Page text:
"I was working adjusted hours which helped massively to be able to commute much earlier in the morning and leave before rush hour, so I continued with this working pattern as well as working from home," she explained.
The mum added that having the option to work from home was a huge help because it helped her to manage her symptoms and deliver on her work.
Because of her employer's flexibility, Tobi was 'fortunate' that she didn’t need to take time off.
"The adjustments made for me really helped me to still meet my day to day objectives and lead my team," she continued.
However, it's clear that not every expecting mother will be as lucky as Raakhee and Tobi.
Dr Caitlin Dean has defined severe cases of pregnancy sickness, also known as hyperemesis gravidarum (HG), a 'condition which is extremely isolating, and depressing, and lonely and miserable, and hard to manage'.
Caitlin told Tyla what women can end up experiencing when it comes to voicing their symptoms in the workplace, saying: "Women experience a lot of gaslighting, being told that it's normal, that they just need to get on with it."
According to the health professional, the symptoms of HG can be 'so severe' at times that 'some women can't even get out of bed', let alone go into work.
She added 'pregnancy is meant to be a protected condition', meaning anything that occurs due to the pregnancy should not be a cause of discrimination .
"However, in practice," she revealed, "that's not the case."
Due to this, Caitlin says: "Women are frequently sacked because they're off sick with pregnancy sickness.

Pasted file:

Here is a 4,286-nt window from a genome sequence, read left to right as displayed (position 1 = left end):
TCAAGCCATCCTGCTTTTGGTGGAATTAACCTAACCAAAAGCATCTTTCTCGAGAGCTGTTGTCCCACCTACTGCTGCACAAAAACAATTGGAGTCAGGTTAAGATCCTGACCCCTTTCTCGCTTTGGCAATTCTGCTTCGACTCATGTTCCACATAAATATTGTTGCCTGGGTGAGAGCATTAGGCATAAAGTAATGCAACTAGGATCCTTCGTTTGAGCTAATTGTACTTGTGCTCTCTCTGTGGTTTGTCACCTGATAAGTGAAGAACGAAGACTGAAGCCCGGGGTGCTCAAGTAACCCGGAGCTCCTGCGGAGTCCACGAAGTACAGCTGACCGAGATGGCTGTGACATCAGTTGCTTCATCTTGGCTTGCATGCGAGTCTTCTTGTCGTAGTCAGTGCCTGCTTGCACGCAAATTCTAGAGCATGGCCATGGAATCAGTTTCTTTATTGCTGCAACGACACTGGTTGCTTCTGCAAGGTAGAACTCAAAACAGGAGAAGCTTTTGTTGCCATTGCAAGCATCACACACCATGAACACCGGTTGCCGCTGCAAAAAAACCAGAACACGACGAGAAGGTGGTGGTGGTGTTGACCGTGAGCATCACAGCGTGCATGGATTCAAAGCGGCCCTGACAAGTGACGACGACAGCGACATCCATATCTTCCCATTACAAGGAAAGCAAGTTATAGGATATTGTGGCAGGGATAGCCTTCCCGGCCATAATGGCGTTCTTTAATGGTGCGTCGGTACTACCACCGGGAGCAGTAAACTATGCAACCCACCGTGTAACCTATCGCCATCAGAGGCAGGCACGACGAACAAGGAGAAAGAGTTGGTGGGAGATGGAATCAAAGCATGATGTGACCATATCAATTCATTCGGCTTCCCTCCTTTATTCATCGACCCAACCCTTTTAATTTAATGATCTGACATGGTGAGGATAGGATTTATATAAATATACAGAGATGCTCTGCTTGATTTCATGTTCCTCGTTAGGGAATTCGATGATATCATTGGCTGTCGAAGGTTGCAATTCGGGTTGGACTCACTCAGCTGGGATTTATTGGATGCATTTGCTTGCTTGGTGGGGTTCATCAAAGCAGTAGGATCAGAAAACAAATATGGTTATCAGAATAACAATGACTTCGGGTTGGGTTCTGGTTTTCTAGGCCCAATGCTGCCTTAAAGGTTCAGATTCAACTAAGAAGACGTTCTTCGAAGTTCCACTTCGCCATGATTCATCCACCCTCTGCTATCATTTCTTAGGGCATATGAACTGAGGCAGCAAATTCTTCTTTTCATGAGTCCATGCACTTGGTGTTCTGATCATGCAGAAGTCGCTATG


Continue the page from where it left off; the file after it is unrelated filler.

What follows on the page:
"We have plenty of women who lose their jobs or who are really harassed and harangued into going back to work."
One woman who had a tougher experience with her employers told Tyla: "I wasn’t sacked but I was treated extremely badly and wasn’t understood by my employer."
The woman from Pregnancy Sickness Support UK, who wishes to remain anonymous, explained that when she was able to go back to work, she 'had to push for a risk assessment'.
"I had to eat at certain times, take medications at certain times and I couldn’t work past 7.30pm as my body wouldn’t handle it," she recalled.
The woman 'had to fight' for her problems to be taken seriously, but she ultimately 'did end up leaving' due to how 'hurt' she felt by her employer.
"People in my workplace never understood what I was actually going through," the mum concluded.
In her book, Tobi has outlined some key pieces of advice on how to handle pregnancy sickness at work, from working remotely and avoiding certain sensory triggers, to adapting your commute and keeping a stash of paper bags, tissues and wipes handy just in case.
She advises: "Remember that employers need to make reasonable adjustments to enable you to safely continue your role during your pregnancy.
"Some forms of pregnancy-related sickness are debilitating and if you think you fall into this category, please do not grin and bear it, please seek medical support from your doctor or GP and talk to your HR team to discuss your options.
"Please do not suffer in silence."
Raakhee also echoed Tobi's advice, reassuring those suffering with pregnancy sickness that 'it's OK to not be OK'.
"I really struggled with it and it seriously affected my mental health to a point I think I almost slipped into depression," she disclosed.
The mum also explained the importance of finding people 'you are safe with' and talking about it together.
She continued: "It's OK to moan about it and it was OK to be envious of women who didn't experience the morning sickness the way I did.
"Sometimes I didn't want someone to come up with a solution, I just needed someone to listen."
While Raakhee and Tobi were lucky enough to have support from their employers, Caitlyn has made clear there's still a lot more work to be done.
She resolved: "I think the kind supportive employers, sadly, at the moment are still more the minority than the majority."
If you have been affected by the contents of this article, please find more information and support via Pregnancy Sickness Support UK on their website, or call 024 7638 2020.